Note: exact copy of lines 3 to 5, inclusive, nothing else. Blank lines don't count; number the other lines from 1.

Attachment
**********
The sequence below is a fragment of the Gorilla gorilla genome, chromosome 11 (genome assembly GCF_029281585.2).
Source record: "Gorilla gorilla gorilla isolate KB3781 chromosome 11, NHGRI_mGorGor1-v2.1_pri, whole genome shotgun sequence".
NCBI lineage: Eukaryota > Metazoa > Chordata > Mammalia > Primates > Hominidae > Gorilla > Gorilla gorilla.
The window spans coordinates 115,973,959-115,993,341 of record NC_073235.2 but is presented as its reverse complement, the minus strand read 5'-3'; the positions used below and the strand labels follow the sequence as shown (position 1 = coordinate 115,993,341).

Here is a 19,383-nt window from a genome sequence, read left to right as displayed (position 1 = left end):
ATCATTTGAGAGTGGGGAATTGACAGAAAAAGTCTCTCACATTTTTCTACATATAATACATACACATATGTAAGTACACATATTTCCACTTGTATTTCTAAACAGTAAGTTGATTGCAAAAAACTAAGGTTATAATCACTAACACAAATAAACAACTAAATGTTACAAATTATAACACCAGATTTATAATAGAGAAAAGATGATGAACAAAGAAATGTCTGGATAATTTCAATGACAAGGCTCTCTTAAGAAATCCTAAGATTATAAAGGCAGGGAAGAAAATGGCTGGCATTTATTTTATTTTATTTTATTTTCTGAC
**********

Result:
NCBI lineage: Eukaryota > Metazoa > Chordata > Mammalia > Primates > Hominidae > Gorilla > Gorilla gorilla.
The window spans coordinates 115,973,959-115,993,341 of record NC_073235.2 but is presented as its reverse complement, the minus strand read 5'-3'; the positions used below and the strand labels follow the sequence as shown (position 1 = coordinate 115,993,341).

Here is a 19,383-nt window from a genome sequence, read left to right as displayed (position 1 = left end):